Tuesday, 7 September 2010

Good post-earthquake commentary

Some good post-earthquake comments and science around the traps.

And I enjoyed this comment by Owen McShane over at Frog Blog’s earthquake thread:

_Quote The BIG story is that this massive earthquake in a major city has resulted in zero deaths. The timing had much to do with it of course because most people were safe at home in their lightweight timber framed suburban beds.
    Had they been in offices many would have been turned into hamburger my moving filing cabinets etc.
    The low damage level is a tribute to our engineers scientists and our building codes.
    Hopefully more people will be aware that “solid brick” is not your best friend in an earthquake.
    Of course we know that Christchurch is subject to earthquakes. That is why there has been a major programme for strengthening older buildings. Every part of NZ is at risk of earthquake. It’s just some are more at risk than others.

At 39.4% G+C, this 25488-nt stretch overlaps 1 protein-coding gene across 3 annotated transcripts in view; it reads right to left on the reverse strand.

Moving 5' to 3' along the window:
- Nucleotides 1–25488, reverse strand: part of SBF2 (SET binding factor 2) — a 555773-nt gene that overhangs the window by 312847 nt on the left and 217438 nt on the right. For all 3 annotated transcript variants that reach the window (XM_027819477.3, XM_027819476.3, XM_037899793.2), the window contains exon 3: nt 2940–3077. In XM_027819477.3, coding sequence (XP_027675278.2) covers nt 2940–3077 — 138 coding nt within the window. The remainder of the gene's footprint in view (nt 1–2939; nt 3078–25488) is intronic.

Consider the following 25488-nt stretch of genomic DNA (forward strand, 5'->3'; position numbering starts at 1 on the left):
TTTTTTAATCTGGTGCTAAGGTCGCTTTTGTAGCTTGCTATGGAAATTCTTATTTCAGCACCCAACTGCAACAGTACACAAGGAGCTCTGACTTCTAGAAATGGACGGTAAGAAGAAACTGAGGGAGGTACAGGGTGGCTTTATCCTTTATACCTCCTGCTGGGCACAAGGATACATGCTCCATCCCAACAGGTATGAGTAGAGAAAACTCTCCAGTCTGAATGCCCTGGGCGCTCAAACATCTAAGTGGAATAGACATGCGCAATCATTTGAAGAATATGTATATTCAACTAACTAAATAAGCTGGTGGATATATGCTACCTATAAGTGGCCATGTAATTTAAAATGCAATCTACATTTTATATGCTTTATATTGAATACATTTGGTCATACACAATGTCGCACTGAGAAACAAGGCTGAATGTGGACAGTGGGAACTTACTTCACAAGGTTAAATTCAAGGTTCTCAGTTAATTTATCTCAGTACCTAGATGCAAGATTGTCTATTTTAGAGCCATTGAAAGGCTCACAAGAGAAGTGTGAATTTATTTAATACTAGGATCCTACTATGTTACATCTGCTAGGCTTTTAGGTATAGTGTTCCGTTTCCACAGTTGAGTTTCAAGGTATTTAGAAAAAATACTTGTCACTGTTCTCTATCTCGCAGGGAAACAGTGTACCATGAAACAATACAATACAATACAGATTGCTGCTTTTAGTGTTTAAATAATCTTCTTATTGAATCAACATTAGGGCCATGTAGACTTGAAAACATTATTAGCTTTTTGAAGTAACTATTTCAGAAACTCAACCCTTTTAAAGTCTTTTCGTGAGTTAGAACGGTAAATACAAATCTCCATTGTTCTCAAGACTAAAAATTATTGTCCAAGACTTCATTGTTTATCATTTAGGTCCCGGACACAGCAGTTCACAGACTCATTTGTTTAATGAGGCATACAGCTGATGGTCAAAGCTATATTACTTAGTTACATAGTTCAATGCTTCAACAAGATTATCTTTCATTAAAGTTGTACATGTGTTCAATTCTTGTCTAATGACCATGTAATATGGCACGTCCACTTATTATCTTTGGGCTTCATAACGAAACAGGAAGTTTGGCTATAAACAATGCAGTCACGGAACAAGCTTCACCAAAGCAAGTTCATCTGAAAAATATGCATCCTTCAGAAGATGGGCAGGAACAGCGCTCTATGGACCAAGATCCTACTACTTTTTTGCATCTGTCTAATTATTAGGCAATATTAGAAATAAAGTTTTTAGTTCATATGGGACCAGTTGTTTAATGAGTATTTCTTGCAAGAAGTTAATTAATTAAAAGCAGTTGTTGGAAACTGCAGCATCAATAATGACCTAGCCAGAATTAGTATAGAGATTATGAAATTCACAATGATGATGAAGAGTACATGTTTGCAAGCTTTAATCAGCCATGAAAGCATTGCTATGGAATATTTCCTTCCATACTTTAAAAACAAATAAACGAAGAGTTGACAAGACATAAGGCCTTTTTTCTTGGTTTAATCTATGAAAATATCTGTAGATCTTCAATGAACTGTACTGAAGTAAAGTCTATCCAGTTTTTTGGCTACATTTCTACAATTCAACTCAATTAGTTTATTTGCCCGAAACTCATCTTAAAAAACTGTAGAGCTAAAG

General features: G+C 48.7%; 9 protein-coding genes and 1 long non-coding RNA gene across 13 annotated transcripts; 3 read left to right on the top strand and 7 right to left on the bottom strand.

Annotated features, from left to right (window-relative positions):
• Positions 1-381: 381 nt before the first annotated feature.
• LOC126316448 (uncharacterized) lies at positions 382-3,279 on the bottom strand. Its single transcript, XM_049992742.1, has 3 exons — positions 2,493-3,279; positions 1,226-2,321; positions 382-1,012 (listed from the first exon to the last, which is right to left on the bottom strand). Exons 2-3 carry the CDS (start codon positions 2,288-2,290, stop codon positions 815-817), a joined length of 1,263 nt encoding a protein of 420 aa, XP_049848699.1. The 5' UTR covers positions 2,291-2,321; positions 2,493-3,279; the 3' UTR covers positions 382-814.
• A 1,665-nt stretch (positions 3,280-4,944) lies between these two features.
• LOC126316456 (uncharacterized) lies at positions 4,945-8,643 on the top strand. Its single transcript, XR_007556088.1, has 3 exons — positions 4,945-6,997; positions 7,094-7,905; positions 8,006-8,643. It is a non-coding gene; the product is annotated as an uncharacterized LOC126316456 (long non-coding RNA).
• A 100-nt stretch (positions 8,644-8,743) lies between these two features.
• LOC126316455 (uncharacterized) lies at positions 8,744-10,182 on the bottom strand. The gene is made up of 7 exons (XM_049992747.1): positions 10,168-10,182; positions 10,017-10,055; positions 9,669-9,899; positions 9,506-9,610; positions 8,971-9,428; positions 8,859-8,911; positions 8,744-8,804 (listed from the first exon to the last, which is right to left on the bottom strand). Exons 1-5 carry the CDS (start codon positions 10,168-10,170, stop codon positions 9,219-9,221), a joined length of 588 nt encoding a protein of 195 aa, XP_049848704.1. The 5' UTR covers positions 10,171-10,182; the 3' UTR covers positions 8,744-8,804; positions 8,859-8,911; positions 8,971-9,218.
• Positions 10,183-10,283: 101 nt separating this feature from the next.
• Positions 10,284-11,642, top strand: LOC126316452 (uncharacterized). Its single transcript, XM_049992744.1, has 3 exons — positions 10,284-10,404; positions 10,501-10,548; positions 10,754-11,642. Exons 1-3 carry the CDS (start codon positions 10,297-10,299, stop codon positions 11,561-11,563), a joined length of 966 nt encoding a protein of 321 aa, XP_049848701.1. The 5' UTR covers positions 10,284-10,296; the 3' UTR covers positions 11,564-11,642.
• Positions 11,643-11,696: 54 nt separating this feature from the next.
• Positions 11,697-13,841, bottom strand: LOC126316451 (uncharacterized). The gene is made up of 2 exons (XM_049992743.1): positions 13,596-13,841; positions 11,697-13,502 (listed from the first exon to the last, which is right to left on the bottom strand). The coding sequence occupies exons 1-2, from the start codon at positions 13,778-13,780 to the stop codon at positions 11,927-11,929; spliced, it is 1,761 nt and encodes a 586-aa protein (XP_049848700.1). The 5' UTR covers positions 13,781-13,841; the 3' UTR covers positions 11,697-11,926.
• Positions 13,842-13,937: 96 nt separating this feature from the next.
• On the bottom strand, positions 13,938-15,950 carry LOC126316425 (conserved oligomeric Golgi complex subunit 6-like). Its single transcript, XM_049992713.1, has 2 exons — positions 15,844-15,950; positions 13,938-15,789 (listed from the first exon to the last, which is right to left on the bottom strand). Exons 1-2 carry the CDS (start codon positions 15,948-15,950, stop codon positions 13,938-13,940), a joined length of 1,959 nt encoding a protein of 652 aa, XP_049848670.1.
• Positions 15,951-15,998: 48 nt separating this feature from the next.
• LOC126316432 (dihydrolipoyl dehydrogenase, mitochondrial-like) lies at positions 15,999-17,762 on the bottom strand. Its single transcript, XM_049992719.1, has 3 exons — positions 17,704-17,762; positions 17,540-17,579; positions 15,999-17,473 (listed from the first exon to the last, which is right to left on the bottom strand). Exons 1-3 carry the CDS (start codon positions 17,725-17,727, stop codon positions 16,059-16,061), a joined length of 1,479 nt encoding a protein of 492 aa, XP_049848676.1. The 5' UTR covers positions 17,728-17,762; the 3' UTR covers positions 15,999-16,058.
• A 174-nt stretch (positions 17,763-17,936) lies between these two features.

The light timber frame is the ideal construction. I remember a seminar on earthquake design from an expert who had just returned from the great Alaskan earthquake. I house, which could have passed for any bungalow in Auckland, rolled down a steep hill during the earthquake. The window panes remained intact.
    Remember, an earthquake of this magnitude killed 230,000 people in Haiti. Mud bricks may be romantic but they kill you in an earthquake.
    Also those people who have to leave their homes do not have to worry about squatters. They have secure title to return to.
    It is also amazing how quickly services etc are being restored. There is little one can do to prevent underground effects such as broken pipes and gas lines.
    The response time is remarkably good.

If you see other good commentary around the traps, leave a links in the comments and I’ll post them here on the front page.

  • Spotted by Mark Hubbard: a very good article by Frederic Sautet at his 'Coordination Problem' blog, comparing Chch and Haiti earthquakes:  Earthquakes as Economic Phenomena.

    _QuoteThose who live in Christchurch were saved by capitalism and the accumulation of capital it has enabled over the years. Natural disasters are economic phenomena. Governments, including in the West, often ignore this truth to the detriment of the victims who suffer twice—once from the earthquake itself, and a second time from the consequences of poor government policies.


  1. Owen McShane has got it right. Think of this; that was the same scale quake as they had in Haiti where it killed between 250,000 and 300,000 people.